Former State Senator Runs for Costa Mesa Mayor

By Rudy Blalock
Rudy Blalock
Rudy Blalock
September 23, 2022 Updated: October 2, 2022

The County of Orange was in turmoil in 1994, after having filed bankruptcy that December. It was out $1.67 billion in investment losses—becoming the largest municipal bankruptcy in history.

John Moorlach, a CPA and financial planner was appointed county treasurer-tax collector following the bankruptcy and within 18 months he assisted the county’s exit of Chapter 9 bankruptcy. He now is running for mayor of Costa Mesa in the Nov. 8 election. His sole opponent is appointed incumbent John Stephens.

Before the bankruptcy, Moorlach said he tried to warn the county of a possible financial crisis and criticized the county’s treasurer at the time for leveraging money and betting on the direction of interest rates. He said he knew if rates went up, the practice would quickly fail.

Epoch Times Photo
(Courtesy of John Moorlach)

No one listened, Moorlach said. Rates went up and the $1.6 billion of the county’s money vanished.

“A few weeks after the bankruptcy, I was returning phone calls to the dozens of reporters who were calling for comment,” Moorlach told The Epoch Times.

In one instance, he remembered a conversation with one reporter who weeks prior had little interest in hearing what Moorlach had to say.

Moorlach recently recalled the reporter said: “John, you’re right. I missed the story.”

To which he replied: “Not only did you miss it, you missed the Pulitzer Prize and I tried to help you.”

Costa Mesa’s current debt, he said, is central to why he’s in the race.

“What I’m finding personally is that from an early age, about 25, I’ve always been concerned about debt,” he said. “It’s probably been one of the key reasons why I decided to run.”

After 12 years as county treasurer, Moorlach served two terms as an Orange County supervisor and five years as a California State Senator representing District 37 which encompasses much of south Orange County.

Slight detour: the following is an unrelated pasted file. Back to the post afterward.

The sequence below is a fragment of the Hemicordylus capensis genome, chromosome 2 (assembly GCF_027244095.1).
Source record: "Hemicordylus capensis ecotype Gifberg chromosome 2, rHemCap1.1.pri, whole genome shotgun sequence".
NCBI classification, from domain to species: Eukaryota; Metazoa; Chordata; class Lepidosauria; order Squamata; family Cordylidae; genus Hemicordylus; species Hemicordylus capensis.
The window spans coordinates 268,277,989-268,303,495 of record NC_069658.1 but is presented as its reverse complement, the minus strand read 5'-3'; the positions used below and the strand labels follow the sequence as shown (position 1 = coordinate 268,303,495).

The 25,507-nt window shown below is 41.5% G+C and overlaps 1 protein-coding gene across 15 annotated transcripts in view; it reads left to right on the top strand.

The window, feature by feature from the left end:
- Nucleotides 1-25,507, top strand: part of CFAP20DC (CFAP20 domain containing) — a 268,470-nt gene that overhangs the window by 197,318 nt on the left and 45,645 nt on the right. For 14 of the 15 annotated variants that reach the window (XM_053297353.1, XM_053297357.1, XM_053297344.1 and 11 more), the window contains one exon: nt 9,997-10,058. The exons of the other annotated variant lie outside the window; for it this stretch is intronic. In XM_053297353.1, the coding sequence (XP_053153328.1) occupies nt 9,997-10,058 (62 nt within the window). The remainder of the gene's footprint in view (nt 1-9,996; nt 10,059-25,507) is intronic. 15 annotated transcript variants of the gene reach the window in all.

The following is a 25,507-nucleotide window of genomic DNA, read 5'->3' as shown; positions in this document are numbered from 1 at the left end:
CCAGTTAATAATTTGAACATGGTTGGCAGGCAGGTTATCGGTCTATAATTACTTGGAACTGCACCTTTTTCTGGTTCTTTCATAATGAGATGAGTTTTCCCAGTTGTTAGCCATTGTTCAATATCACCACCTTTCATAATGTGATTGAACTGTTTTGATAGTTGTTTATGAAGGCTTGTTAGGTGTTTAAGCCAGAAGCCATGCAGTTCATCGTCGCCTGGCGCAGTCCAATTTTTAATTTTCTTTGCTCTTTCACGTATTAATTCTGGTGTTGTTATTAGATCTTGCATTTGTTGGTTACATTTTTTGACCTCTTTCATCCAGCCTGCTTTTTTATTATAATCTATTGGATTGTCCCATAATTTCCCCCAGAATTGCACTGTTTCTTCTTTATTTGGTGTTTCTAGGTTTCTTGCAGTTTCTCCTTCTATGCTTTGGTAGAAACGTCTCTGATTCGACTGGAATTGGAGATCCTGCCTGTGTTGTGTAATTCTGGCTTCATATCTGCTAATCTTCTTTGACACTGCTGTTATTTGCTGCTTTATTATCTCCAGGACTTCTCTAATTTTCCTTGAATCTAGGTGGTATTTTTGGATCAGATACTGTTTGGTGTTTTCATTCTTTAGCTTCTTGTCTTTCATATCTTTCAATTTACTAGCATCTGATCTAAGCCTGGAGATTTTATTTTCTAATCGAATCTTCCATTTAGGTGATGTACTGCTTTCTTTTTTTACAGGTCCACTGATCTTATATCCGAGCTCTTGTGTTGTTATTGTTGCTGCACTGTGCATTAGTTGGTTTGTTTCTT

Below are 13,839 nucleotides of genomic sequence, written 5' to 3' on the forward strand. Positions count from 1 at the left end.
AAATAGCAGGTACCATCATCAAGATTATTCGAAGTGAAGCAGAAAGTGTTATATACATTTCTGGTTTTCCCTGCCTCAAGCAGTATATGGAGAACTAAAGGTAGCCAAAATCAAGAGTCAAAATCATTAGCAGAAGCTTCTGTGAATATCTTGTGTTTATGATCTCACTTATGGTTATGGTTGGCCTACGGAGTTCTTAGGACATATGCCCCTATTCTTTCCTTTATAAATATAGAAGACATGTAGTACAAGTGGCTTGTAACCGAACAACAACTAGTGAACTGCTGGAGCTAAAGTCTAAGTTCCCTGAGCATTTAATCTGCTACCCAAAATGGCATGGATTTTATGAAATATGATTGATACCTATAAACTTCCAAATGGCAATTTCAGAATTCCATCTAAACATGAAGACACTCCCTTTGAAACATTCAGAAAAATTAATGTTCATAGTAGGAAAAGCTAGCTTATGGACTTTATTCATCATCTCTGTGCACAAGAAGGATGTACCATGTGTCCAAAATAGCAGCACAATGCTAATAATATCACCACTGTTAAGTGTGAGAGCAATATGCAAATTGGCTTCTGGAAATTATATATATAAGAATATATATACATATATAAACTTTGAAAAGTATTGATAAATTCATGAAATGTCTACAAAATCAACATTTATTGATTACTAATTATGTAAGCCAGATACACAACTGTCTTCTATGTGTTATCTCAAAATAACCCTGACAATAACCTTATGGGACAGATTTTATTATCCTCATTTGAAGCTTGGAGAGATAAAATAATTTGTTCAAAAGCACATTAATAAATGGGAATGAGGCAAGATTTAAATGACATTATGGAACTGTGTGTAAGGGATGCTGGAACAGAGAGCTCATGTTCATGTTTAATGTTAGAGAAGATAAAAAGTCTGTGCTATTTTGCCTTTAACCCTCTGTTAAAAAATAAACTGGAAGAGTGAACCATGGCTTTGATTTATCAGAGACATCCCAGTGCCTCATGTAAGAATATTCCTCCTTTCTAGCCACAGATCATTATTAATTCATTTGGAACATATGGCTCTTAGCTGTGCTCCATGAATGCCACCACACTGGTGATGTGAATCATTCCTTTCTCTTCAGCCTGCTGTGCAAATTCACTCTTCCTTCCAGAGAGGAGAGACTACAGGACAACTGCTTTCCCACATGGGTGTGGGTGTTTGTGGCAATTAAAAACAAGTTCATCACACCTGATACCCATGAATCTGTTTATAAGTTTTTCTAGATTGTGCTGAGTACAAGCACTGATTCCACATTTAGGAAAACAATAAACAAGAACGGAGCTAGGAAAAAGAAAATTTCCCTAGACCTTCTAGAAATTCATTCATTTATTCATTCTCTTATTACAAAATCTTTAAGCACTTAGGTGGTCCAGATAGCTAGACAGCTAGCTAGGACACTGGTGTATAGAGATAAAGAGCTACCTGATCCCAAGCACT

He said he decided to run now in the mayoral race because of what he says is the city’s fiscal failings.

A 2021 financial report produced by the city showed Costa Mesa with an unrestricted net deficit of $243 million, due to budgeting issues and large liabilities the city owes.

According to Moorlach, this deficit ranks Costa Mesa last out of the 34 cities in the county.

“The residents and voters of Costa Mesa deserve a choice, are they happy with being in last place?” he said. “They need someone who has experience in the public sector and that can bring his private CPA experience to the table.”

Besides fiscal responsibility, other issues he seeks to address, if elected, are homelessness and personal property crimes.

In his own neighborhood, he said, there has been an issue with mail theft.

“We just recently had to replace our mailboxes because they were getting opened. On the whole street all the mailboxes would be opened,” he said. “If you didn’t pick up your mail that day, someone else came by and picked it up for you.”

When he was chairman of the Orange County Criminal Justice Coordinating Committee, Moorlach worked with the county’s District Attorney, sheriff, chief of probation, and health care agency director to implement Laura’s Law, which allows for court-ordered assisted outpatient treatment for those with serious mental illness.

The effort began, Moorlach said, in 2011 after a homeless schizophrenic individual died following a severe beating from four police officers. Some complained at the time saying if the law had been in place at the time, the individual could have been in treatment instead of homeless.

According to Moorlach, after four years of lobbying, he successfully helped Orange County become the first in the state to adopt the law.

Of the 58 counties in California, 30 have since followed suit and in 2020 Moorlach co-authored a California Assembly Bill making the law permanent in those counties.

As an Orange County Supervisor, he also served as chairman of the Commission to End Homelessness. During his time, he helped push through more bills, at the state level, to combat homelessness.

One such measure he put forth in 2018 was a $2 billion bond ballot initiative, which was approved by voters, to provide housing for mentally ill homeless individuals.

The same year he also co-authored another bill with California Sen. Scott Wiener (D-San Francisco) to provide more mental health early intervention and prevention resources for youth.

When he’s not working, Moorlach said he enjoys spending time with his grandkids, of which he has 7—and reading from his collection of 4,000 books.

He and his wife Trina have lived in Costa Mesa since 1984, and he said they have visited almost all of the over 1,000 historical landmarks in the state.

City campaign filings show he has raised over $25,000 since his first filing on Sept. 9 through his latest on Sept. 20.

Rudy Blalock